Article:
A Group of Death, and a Group of Puff, in the European Women’s VB Draw

  0 Braden Keith | December 15th, 2016 | European volleyball, International Volleyball, News

In late November, the suddenly-booming sporting metropolis of Baku, Azerbaijan hosted the draw for the 2017 CEV European Women’s Volleyball Championship. Azerbaijan and its neighboring nation of Georgia will co-host the 2017 championship, leaving a peculiar challenge in the draw.

The host nations automatically get top billing in their respective pools of the European Championships, and are also granted the right to choose the other two group headliners. The other three teams in each of the four groups are then chosen by a random draw, with nations stratified into tiers based on their current European rankings. The only exception is that the prior edition’s gold and silver medalists are put in different groups, so as to ensure the possibility of a championship rematch.

The challenge is that Azerbaijan doesn’t have a team worthy of a #1 seed, and Georgia doesn’t have a team that under any other circumstances would even be worthy of entry into this tournament. With all but the bottom team in each group advancing to the knockout stages (group winners get a bye in the first round), that means that Italy, Croatia, and Belarus, in the group with Georgia, will have nearly a free-pass through the group stage.

Azerbaijan’s group is quite so lenient, but still offers a less competitive group than groups C and D, where Russia and Serbia, respectively, are the top seeds. Russia and Serbia, ironically, won the same Groups C and D, respectively, in 2015.

Traditionally, the top spots in groups are awarded to the most deserving teams. In this case, the defending European Champions from Russia and the Olympic silver medalists from Serbia were given those spots. In this case, a more equitable choice would’ve been to choose the two worst teams in the tournament, aside from the aforementioned hosts, to assure a more equal distribution of teams of each quality.

That strategy, however, would’ve been self-destructive to the hosts, as Azerbaijan now has a slightly easier path to the knockout stages. So, tradition was adhered to, and the result was unbalanced groups.


Group A: Azerbaijan (#24), Germany (#13), Poland (#22), Hungary (#33) Average Rank – 23

In spite of Azerbaijan, who was winless in group play in 2015, leading the way, the presence of Germany and Poland – both countries on the rise, helps balance this group a little. There’s no easy wins here, but also no monster team that can count on sweeping their way through group play. That will up the pressure as every set, and every point, could become crucial in determining who advances on a tie-breaker. Poland at 22nd in the World Rankings is underrated as they’re still feeling the impact of not qualifying for the 2014 World Championships. They were 14th at last year’s World Grand Prix and, when playing well, are the best 3rd-tier team in the tournament.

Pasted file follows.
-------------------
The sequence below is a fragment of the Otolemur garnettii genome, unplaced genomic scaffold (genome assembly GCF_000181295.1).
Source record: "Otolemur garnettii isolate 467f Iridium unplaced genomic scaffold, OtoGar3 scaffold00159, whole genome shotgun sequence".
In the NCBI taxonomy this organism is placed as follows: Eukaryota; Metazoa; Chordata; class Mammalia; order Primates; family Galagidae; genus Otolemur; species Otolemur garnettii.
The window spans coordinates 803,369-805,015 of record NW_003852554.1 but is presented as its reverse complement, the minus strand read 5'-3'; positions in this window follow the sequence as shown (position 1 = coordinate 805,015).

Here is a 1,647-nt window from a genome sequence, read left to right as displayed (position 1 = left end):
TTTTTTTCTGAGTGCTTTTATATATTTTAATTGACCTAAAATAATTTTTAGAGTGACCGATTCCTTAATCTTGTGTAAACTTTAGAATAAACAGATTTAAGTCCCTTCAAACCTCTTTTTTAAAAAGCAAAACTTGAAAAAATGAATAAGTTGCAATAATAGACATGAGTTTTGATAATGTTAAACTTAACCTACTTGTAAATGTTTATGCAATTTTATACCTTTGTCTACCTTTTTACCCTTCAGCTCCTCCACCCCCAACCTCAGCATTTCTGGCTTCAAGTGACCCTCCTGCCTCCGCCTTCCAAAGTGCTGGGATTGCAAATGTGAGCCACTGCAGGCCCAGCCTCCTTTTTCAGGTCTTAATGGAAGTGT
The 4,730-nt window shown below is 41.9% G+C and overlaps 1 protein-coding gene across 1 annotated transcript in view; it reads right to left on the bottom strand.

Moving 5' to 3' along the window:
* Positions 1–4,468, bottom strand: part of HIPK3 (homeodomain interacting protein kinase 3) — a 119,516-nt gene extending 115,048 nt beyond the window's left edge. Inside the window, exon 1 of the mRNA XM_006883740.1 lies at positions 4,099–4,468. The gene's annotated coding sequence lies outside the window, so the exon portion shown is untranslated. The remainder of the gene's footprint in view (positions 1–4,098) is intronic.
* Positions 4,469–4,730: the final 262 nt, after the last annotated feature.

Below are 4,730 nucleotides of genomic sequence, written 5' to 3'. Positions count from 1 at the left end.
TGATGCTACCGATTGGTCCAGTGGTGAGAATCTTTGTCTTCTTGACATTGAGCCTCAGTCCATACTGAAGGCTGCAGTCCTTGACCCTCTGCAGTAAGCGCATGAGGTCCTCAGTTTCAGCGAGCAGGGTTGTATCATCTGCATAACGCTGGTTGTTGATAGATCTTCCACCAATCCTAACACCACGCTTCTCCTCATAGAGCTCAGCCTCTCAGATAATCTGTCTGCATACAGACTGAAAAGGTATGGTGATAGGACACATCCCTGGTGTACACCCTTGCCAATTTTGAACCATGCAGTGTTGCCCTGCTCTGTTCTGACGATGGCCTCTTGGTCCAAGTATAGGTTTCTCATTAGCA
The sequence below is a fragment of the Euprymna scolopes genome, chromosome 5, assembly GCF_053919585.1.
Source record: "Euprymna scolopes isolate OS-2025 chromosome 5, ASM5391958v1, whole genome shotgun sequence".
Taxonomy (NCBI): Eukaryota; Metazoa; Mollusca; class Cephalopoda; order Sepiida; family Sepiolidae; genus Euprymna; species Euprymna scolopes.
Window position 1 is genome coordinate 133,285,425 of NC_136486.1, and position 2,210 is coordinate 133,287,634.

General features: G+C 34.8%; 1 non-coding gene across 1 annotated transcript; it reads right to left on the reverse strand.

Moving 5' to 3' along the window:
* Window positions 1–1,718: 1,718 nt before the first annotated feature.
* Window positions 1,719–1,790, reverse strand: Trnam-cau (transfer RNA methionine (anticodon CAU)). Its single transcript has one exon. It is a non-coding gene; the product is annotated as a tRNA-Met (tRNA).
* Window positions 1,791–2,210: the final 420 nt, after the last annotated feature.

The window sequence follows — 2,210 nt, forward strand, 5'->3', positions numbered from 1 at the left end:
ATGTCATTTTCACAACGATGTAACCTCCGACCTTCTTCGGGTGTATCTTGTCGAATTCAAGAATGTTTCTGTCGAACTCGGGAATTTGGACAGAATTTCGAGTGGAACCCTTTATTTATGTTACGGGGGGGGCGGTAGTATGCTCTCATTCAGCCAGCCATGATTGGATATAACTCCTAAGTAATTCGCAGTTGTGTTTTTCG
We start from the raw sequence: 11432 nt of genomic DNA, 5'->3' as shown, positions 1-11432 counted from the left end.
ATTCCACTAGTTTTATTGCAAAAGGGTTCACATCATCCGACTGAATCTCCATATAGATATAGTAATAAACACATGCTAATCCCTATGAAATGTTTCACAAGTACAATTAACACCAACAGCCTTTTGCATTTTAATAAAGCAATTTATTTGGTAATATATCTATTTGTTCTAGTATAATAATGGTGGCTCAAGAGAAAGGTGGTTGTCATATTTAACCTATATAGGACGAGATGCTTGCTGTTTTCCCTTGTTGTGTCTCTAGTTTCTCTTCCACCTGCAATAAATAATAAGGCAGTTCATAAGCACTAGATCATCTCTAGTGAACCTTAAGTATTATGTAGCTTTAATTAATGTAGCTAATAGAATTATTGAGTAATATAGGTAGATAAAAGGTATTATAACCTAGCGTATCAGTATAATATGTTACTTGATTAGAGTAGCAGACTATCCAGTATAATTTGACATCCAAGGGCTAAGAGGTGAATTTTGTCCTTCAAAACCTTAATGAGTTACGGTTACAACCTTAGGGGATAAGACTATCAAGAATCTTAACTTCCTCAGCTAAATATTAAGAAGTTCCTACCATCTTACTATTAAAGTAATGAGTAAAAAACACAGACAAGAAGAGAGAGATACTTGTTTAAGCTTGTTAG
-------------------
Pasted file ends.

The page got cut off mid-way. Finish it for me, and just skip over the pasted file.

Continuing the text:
Group B: Georgia (#115), Italy (#8), Croatia (#18), Belarus (#44) Average Rank – 46.25

There’s not really much of a question about who will advance for this group; the battle is all for seeds and the 1st-round bye. Nobody in the group on paper will challenge Italy, who were 4th at the 2014 World Championships, though Croatia does have a 3-3 record all-time against them at the European Championships. With Belarus and Georgia being the two lowest-rated teams in the tournament, this one seems pretty easy to predict on paper: Italy takes the bye, followed by Croatia and Belarus who advance to the round of 16. Belarus and Croatia were in the same group in 2105, however, and that year, Belarus swept the Croatians 3-0.

Group C: Russia (#5), Turkey (#12), Bulgaria (#17), Ukraine (#33) Average Rank – 16.75

Russia leading Group C and Serbia leading Group D ensures that if the continent’s two best teams (and right now, there’s little debate that those two are it) match up in this tournament, it won’t be in the final unless one or the other slips-up and fails to win their group. In the 2015 tournament, Bulgaria went winless in group play and was eliminated. They did win 4 sets in the opening round in its two matches that weren’t against Russia, however, and with newcomers Ukraine in the group, they should feel better about their changes to advance.

Group D: Serbia (#3), Netherlands (#7), Belgium (#16), Czech Republic (#25) Average Rank – 12.75

The European Championships ‘Group of Death,” as the luck of the draw has it, Group D has the highest-ranked country in 3 of the 4 rounds (and second-highest ranked in the other). All four of the teams in this group advanced to the knockout stages in 2015, and two (Serbia and the Netherlands) actually won their groups the last time around. There’s a lot of history here too – in 2015, Belgium knocked the Czech Republic out of the tournament 3-1, and then the next day Serbia knocked Belgium out 3-1.

Leave a Reply


About Braden Keith

Braden Keith

Braden Keith is the Editor-in-Chief and co-founder of VolleyMob.com. Braden's first foray into sports journalism came in 2010, when he launched a swimming website called The Swimmers' Circle. Two years later, he joined SwimSwam.com as a co-founder. Long huge fans of volleyball, when Braden and the SwimSwam partners sought an opportunity to …

Read More »

Don't want to miss anything?

Subscribe to our newsletter and receive our latest updates!